And while we're on the topic of free plugs for blogs, this Editor can't understand how the Advance (when they were looking at his blog's family photos), managed to miss Councillor Bateman's apparent new role as a key Township Labour Negotiator!
Specifically, rookie Councillor Bateman quotes on his blog that the CUPE salary increase will likely run the Township 3% or so. No doubt, the CUPE contract negotiators will be thrilled to now know what the minimum level to start negotiating from is. Gee whiz, such open disclosure in a bargaining year of the employer's bargaining position certainly is a very surprizing breath of fresh air. Who knows maybe CUPE will feature Bateman as the centerfold in their next national magazine! (At minimum, he should make the Township's CUPE poster of the month in their lunchroom.)
Finally, the Advance Alumni Club reports on Township Council's latest budget by prominently featuring several quotes from (you guessed it) - Alumnus Bateman! Bateman is being positioned as the saviour of the budget which is strange since he's the one proposing a 4.95% increase (which incidently is the same increase he proposed and voted for last year).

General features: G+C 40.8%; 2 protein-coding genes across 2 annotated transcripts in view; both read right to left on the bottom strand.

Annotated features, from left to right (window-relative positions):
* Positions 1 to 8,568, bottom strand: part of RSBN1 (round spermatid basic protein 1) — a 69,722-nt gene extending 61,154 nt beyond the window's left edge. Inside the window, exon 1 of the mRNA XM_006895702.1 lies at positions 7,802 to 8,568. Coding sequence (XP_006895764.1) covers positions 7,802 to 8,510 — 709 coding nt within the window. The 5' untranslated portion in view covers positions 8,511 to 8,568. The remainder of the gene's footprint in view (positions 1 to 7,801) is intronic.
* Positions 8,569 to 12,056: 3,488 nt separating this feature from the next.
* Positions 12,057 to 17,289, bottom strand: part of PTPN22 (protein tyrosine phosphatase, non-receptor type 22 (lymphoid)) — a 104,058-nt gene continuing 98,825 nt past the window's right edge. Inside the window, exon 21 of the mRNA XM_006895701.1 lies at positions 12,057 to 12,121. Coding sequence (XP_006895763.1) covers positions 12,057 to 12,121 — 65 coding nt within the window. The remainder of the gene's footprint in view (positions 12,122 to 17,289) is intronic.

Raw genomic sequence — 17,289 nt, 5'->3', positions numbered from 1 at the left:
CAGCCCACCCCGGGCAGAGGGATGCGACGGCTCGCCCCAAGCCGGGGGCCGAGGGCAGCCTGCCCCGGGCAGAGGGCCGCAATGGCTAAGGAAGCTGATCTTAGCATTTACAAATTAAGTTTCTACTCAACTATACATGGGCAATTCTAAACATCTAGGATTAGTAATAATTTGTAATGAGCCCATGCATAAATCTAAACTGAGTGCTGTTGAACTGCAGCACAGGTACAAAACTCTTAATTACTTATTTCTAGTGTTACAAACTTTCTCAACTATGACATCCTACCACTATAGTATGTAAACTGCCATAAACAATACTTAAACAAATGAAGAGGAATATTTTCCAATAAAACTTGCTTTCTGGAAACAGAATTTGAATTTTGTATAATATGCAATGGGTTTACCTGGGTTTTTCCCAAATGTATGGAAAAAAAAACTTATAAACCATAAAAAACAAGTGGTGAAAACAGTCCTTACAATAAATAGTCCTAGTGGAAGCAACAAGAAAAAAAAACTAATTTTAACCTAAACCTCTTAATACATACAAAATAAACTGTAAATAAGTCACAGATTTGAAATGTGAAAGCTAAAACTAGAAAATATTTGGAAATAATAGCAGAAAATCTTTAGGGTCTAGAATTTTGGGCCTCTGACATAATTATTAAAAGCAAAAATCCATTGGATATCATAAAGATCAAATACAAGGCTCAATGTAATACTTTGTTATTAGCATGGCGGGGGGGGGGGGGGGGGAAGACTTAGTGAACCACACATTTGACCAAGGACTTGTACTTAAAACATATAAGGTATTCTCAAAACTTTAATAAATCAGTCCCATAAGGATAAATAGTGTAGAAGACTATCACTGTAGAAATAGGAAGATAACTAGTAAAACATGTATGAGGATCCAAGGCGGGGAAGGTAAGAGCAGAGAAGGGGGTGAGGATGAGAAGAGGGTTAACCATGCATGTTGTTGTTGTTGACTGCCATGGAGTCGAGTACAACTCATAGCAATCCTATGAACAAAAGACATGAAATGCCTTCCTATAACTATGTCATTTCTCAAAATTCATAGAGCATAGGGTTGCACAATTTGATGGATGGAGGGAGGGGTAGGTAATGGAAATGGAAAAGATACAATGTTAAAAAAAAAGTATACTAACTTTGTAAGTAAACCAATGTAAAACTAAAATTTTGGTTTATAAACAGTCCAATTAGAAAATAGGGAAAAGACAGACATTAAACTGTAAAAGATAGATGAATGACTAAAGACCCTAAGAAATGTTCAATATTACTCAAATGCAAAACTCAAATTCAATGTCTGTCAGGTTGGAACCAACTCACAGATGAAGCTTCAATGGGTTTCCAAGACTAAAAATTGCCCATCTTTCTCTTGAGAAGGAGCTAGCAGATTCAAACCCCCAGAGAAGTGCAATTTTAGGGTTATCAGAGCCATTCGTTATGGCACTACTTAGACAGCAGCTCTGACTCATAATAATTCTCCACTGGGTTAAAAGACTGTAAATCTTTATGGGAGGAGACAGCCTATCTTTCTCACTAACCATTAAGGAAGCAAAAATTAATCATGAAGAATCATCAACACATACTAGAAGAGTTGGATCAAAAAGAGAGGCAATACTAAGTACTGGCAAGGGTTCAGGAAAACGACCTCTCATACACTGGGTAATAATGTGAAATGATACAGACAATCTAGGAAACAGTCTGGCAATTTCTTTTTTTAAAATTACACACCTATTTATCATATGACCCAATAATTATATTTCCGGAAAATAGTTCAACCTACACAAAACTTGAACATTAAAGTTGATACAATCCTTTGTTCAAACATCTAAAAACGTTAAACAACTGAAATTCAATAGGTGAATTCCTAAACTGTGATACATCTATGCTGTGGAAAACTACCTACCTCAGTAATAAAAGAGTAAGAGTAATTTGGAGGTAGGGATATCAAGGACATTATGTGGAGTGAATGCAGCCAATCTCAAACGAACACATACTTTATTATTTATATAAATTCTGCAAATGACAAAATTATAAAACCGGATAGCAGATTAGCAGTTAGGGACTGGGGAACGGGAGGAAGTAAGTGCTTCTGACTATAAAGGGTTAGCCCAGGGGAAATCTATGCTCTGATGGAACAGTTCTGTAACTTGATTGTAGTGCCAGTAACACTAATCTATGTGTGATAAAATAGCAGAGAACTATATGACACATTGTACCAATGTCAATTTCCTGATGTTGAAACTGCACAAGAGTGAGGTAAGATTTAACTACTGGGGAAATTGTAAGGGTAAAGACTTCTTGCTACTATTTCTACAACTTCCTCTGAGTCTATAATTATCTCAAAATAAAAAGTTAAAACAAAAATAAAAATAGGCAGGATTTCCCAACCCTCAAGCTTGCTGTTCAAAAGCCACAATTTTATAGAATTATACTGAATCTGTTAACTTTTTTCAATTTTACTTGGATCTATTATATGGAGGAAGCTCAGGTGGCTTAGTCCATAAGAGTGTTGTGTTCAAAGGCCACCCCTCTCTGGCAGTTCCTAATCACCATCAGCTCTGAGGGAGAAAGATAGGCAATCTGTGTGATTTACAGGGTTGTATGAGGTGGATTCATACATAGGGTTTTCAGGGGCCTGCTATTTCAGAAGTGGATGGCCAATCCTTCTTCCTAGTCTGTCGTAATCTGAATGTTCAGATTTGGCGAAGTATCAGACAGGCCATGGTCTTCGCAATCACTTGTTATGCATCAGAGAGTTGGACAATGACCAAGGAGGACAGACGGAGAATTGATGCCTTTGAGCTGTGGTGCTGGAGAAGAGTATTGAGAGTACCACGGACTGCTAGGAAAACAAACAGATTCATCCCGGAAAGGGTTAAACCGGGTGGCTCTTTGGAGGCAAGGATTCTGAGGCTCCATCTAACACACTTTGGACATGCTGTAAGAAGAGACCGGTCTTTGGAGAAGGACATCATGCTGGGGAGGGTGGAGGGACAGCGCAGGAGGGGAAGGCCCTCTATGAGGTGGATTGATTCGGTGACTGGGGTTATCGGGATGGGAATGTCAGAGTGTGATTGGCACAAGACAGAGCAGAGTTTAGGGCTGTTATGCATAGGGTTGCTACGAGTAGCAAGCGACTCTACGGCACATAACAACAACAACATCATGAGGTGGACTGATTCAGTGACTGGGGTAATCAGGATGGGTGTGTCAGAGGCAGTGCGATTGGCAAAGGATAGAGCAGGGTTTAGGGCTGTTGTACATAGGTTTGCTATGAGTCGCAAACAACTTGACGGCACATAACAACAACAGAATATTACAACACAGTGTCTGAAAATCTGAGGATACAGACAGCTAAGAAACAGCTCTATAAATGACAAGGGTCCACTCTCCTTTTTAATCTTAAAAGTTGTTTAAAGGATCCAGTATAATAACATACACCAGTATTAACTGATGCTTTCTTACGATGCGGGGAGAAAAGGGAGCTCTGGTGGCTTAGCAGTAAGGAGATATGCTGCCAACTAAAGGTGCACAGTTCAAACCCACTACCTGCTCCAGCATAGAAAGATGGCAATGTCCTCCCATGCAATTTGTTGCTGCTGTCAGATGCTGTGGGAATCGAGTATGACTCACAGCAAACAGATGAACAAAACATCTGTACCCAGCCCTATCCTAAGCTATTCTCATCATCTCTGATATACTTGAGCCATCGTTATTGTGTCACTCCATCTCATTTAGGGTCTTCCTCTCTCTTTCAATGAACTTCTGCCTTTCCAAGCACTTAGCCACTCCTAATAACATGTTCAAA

In our books, 4.95% was ridiculous last year and it is again this year. We agree with Councillor Richter's suggestion of 2% and some 'belt tightening'. This Editor thinks that Bateman's solution of 'marking down' taxes to a mere 4.95% doesn't fix the real problem of out-of-control spending. (However, we do appreciate his initiative of trying to stem the "77%-increase-over-10 years" flow unlike most other councillors who appear to be essentially saying: "Damn the torpedos! Go ahead and tax, spend & borrow!". And, we also want to thank Cllr. Bateman for finally joining in with Cllr. Richter and LFP's pleas that substantial action be taken to settle the Langley City police subsidies).
Meanwhile, over on the other side of town, Club #2 - "The Langley Times Alberts' Admiration Society (or AAS)" was in full gear with Bucky's latest editorial suggesting that a 6.5% tax increase next year and an overall 10 year tax increase of 77% were inevitable. Bucky who many always thought was a fiscal conservative, not once questions, or even alludes to the possibility of reigning in out-of-control spending or stopping over-budget projects.